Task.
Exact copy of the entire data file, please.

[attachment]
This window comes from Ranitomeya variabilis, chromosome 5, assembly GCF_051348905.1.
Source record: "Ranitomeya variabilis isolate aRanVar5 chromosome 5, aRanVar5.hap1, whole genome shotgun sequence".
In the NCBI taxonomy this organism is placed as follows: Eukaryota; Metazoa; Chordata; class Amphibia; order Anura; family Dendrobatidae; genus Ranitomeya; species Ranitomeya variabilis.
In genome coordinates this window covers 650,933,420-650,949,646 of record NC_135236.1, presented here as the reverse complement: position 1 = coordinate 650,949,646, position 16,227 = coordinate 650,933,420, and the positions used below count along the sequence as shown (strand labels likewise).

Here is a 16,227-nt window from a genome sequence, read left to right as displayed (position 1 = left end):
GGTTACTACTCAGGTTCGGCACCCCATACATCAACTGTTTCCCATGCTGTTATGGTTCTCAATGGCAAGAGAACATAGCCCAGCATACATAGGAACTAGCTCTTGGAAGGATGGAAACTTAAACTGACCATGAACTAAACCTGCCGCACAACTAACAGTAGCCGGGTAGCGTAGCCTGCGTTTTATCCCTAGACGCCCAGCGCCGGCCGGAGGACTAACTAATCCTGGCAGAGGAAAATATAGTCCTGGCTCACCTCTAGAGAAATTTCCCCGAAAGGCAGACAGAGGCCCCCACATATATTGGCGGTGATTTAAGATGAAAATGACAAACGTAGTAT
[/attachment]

This window comes from Ranitomeya variabilis, chromosome 5, assembly GCF_051348905.1.
Source record: "Ranitomeya variabilis isolate aRanVar5 chromosome 5, aRanVar5.hap1, whole genome shotgun sequence".
In the NCBI taxonomy this organism is placed as follows: Eukaryota; Metazoa; Chordata; class Amphibia; order Anura; family Dendrobatidae; genus Ranitomeya; species Ranitomeya variabilis.
In genome coordinates this window covers 650,933,420-650,949,646 of record NC_135236.1, presented here as the reverse complement: position 1 = coordinate 650,949,646, position 16,227 = coordinate 650,933,420, and the positions used below count along the sequence as shown (strand labels likewise).

Here is a 16,227-nt window from a genome sequence, read left to right as displayed (position 1 = left end):
GGTTACTACTCAGGTTCGGCACCCCATACATCAACTGTTTCCCATGCTGTTATGGTTCTCAATGGCAAGAGAACATAGCCCAGCATACATAGGAACTAGCTCTTGGAAGGATGGAAACTTAAACTGACCATGAACTAAACCTGCCGCACAACTAACAGTAGCCGGGTAGCGTAGCCTGCGTTTTATCCCTAGACGCCCAGCGCCGGCCGGAGGACTAACTAATCCTGGCAGAGGAAAATATAGTCCTGGCTCACCTCTAGAGAAATTTCCCCGAAAGGCAGACAGAGGCCCCCACATATATTGGCGGTGATTTAAGATGAAAATGACAAACGTAGTAT